‘It makes sense’: Farming family backs $110 million Yass Solar Farm

Hannah Sparks 6 September 2020
Aerial view of TransGrid substation in Yass.

The proposed Yass Solar Farm will be located next to TrandGrid’s substation in the southwest corner of Yass. Photo: Ian McClung.

A farming family in Yass has agreed to lease agricultural land to a state-significant solar farm estimated to cost $110 million and produce 80-megawatts of electricity.

If approved, Yass Solar Farm will be located next to TransGrid’s substation in Yass, on 150 hectares of mostly cleared land that runs along Perry Street in the town’s southwest corner.

The project proposed by Tetris Energy also includes a 20MW battery storage facility and small control room with parking.

The McClung family will lease about 55 hectares of land – that it has farmed for four generations – for 30 years to Tetris Energy.

Overlay map of Yass Solar Farm development site.

Overlay map of the Yass Solar Farm development site. Photo: NSW Spatial Services.

Representing the family, Ian McClung said “it makes sense” to build the solar farm next to the power station.

“The biggest cost of solar farms is getting the power to a power station,” he said. “We think putting a solar farm next to a power station is smart.”

A connection to TransGrid’s substation will be made via overhead or underground high voltage cables according to a report lodged by Tetris Energy with the NSW Department of Planning, Industry and Environment in February.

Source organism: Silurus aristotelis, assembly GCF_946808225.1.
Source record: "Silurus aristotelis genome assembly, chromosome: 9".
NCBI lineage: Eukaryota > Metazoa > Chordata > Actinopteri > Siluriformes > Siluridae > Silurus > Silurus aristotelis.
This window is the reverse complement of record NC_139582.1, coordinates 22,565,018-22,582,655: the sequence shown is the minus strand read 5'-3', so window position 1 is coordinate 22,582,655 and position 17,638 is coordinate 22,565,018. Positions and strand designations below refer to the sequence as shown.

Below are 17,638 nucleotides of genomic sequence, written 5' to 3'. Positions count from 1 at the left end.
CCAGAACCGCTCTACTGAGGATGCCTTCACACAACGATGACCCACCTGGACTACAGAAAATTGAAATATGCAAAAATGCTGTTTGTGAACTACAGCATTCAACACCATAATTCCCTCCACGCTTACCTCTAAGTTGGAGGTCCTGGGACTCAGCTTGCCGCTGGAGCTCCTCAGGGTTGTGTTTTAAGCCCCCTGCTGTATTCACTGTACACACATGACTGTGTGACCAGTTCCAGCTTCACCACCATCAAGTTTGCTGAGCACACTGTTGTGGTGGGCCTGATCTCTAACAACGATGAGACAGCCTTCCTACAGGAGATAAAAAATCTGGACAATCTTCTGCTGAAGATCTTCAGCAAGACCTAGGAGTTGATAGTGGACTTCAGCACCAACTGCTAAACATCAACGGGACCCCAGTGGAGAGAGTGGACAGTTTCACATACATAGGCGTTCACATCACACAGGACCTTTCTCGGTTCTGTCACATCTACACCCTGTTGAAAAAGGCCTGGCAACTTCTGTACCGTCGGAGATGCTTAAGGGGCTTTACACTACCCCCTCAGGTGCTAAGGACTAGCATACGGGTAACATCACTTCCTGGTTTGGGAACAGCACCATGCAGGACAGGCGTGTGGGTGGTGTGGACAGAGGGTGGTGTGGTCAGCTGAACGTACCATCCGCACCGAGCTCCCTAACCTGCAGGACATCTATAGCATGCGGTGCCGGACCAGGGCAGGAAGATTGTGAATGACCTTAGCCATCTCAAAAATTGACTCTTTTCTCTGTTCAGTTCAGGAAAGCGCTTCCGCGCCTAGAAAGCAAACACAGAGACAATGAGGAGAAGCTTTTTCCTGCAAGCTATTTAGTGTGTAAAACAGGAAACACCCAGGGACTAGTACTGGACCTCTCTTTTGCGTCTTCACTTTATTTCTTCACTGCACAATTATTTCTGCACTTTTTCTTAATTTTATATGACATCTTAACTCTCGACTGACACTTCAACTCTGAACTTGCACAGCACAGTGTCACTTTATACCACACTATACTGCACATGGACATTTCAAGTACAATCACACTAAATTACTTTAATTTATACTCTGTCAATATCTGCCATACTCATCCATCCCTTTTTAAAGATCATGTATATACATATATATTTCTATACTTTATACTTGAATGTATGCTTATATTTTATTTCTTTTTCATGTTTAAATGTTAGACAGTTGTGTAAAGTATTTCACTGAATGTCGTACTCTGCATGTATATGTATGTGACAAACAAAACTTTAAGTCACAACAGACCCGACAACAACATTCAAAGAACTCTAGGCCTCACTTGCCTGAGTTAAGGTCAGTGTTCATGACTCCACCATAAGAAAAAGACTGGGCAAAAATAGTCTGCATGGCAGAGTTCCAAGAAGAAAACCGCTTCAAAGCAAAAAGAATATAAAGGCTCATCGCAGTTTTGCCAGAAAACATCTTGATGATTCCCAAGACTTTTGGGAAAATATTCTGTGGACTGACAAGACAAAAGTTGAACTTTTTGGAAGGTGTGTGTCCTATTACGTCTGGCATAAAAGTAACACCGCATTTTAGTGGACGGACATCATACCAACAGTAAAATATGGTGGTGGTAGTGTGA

The electricity – captured by rotating solar panels that can track the sun throughout the day – would then be sold into the National Electricity Market.

Mr McClung’s family has wanted to lease the land to a renewable energy project for several years. They are supporters of renewable energy and can see the financial benefits during tough farming seasons.


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“The return on the land [from the solar farm] is far greater than running cattle,” he said. “Of course, the solar farm will scar the land, but we hope with the agreement we have put together, at the end of the term [Tetris Energy] will restore or repurpose the land.”

Mr McClung said the solar farm will boost the local economy during an estimated 18 months of construction with contractors staying in Yass. In addition, the solar panels will require ongoing maintenance by a local contractor.

The family also hopes to work with Tetris Energy to provide a subsidised solar rollout to Yass Valley residents.

“[We aim to develop] some kind of incentive to help everyone in the Yass Valley switch to solar,” said Mr McClung.

The development will require a change in land use from E4 Environmental Living to SP2 Infrastructure (electricity-generating works).

While construction of the solar farm is expected to create some noise and dust, there are no dwellings within the immediate vicinity within the E4 zone land, said Tetris Energy.

However, there are dwellings on Perry Street and Wee Jasper Road that will be able to see the solar farm.

Tetris Energy said it is not aware of any known heritage items at or near the site.

The McClung family has a three-year sunset agreement with Tetris Energy, which means construction of the solar farm needs to begin within three years, or its contract will no longer be valid.

The project is currently in its second year with Tetris Energy currently working on the environmental impact statement, which includes biodiversity, heritage, visual, noise and socioeconomic assessments.

Flora and fauna studies are due to take place onsite this spring, said Mr McClung.

Original Article published by Hannah Sparks on About Regional.


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